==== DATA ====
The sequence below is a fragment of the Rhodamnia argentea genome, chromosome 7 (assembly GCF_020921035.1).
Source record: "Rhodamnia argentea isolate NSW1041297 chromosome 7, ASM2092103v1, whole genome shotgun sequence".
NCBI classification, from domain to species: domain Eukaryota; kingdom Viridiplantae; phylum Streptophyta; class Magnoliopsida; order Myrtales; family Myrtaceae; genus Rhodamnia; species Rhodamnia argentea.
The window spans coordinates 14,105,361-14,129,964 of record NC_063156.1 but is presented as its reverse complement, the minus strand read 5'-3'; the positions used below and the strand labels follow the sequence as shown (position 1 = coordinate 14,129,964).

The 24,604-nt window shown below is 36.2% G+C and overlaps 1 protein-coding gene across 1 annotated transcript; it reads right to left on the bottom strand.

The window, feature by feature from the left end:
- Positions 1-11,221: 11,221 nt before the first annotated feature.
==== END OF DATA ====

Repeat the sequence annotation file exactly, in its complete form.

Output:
The sequence below is a fragment of the Rhodamnia argentea genome, chromosome 7 (assembly GCF_020921035.1).
Source record: "Rhodamnia argentea isolate NSW1041297 chromosome 7, ASM2092103v1, whole genome shotgun sequence".
NCBI classification, from domain to species: domain Eukaryota; kingdom Viridiplantae; phylum Streptophyta; class Magnoliopsida; order Myrtales; family Myrtaceae; genus Rhodamnia; species Rhodamnia argentea.
The window spans coordinates 14,105,361-14,129,964 of record NC_063156.1 but is presented as its reverse complement, the minus strand read 5'-3'; the positions used below and the strand labels follow the sequence as shown (position 1 = coordinate 14,129,964).

The 24,604-nt window shown below is 36.2% G+C and overlaps 1 protein-coding gene across 1 annotated transcript; it reads right to left on the bottom strand.

The window, feature by feature from the left end:
- Positions 1-11,221: 11,221 nt before the first annotated feature.